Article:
If you tell someone that you are going to paddle a river with the name "Canoochee," they will likely reply "Gesundheit!" This gem of a river has an odd name but promises some of the most enjoyable paddling on the coast.
Winding nearly 100 miles after rising near Swainsboro, Ga., the Canoochee flows into the Ogeechee River just past Interstate 95 at Richmond Hill, Ga. Along the way, the Canoochee meanders through sandy pinewoods, deep cypress and tupelo swamp and emerges into the marshy reaches of the Ogeechee. The lower end of the river moves through the eastern portion of the Fort Stewart reservation and so guarantees minimal human intrusion and a chance to enjoy nature nearly untouched.
One of the best ways to see the Canoochee is by canoe or kayak. There are numerous launch points along the river for you to access the quiet tea-colored waters for a relaxing paddle. History and nature intermingle along the river as it was once part of the frontier buffer between Savannah and Spanish Florida. Fort Argyle once stood between the Canoochee and the Ogeechee, and it is not hard to imagine dugout canoes silently gracing the quiet river.
As a modern adventurer, you might enjoy excellent bird-watching opportunities as migratory birds frequent the nearly unspoiled surroundings. It might even be possible to see the elusive red-cockaded woodpecker along with the prothonotary warbler and other rare finds.
Recently, a group of friends and I paddled the lower reaches of the Canoochee. We did not see rare birds, but we had a rare opportunity to enjoy a seemingly wilderness paddle within an hour of Bluffton.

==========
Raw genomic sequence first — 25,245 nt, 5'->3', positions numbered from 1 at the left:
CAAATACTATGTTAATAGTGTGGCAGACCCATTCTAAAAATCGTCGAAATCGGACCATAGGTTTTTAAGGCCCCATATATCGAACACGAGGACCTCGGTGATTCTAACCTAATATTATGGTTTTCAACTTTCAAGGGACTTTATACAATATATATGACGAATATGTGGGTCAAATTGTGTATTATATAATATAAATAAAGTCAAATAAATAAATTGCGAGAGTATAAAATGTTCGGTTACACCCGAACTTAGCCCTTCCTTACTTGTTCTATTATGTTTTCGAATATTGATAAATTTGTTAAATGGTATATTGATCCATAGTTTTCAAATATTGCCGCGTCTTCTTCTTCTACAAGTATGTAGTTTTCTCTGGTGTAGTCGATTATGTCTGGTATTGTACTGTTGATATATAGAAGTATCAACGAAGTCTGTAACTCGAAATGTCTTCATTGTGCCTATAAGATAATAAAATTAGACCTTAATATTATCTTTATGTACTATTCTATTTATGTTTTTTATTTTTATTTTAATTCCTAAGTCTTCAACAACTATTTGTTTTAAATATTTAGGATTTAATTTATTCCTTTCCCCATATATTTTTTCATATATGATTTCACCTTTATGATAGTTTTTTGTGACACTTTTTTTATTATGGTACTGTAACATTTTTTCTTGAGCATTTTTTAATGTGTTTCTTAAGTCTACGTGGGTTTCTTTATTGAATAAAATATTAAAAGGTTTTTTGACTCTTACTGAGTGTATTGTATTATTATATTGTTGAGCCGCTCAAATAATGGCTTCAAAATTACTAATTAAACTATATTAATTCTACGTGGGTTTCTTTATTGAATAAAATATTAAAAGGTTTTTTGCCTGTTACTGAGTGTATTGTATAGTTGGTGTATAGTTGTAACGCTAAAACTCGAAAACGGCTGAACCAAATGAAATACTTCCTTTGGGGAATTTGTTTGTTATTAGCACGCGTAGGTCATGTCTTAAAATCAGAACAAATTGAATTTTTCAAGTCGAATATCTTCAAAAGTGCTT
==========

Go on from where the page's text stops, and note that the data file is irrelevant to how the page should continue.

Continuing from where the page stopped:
Launching from a landing within Fort Stewart, we enjoyed several hours of quiet paddling. Even on a bright Saturday, we saw no other people until we reached the Ogeechee and the roar of traffic on the I-95 bridge brought us back to reality.
A good take-out point is King's Ferry Park in Richmond Hill, and the world-famous Love's Seafood Restaurant located next door is the perfect way to end a day on the river.
The Canoochee River is a wonderful opportunity to explore a wild place close to home and know that you have experienced history, nature and relaxation all at once.
From Bluffton, take Interstate 95 south to exit 94, Abercorn Road, and turn left toward Savannah to Highway 25, Ogeechee Road. This will take you to King's Ferry Park. Hours at the park are dawn to dusk and parking is free. Take Georgia 144 north into the Fort Stewart reservation to choose from several put-in locations.
Entry into Fort Stewart can be restricted at times and it is important not to wander into forbidden areas. It is advisable to call the fort's provost office ahead of time to check on access and gain permission if needed. Landing access within the fort is free but remote. Bring plenty of water and do not expect to see many people along the way.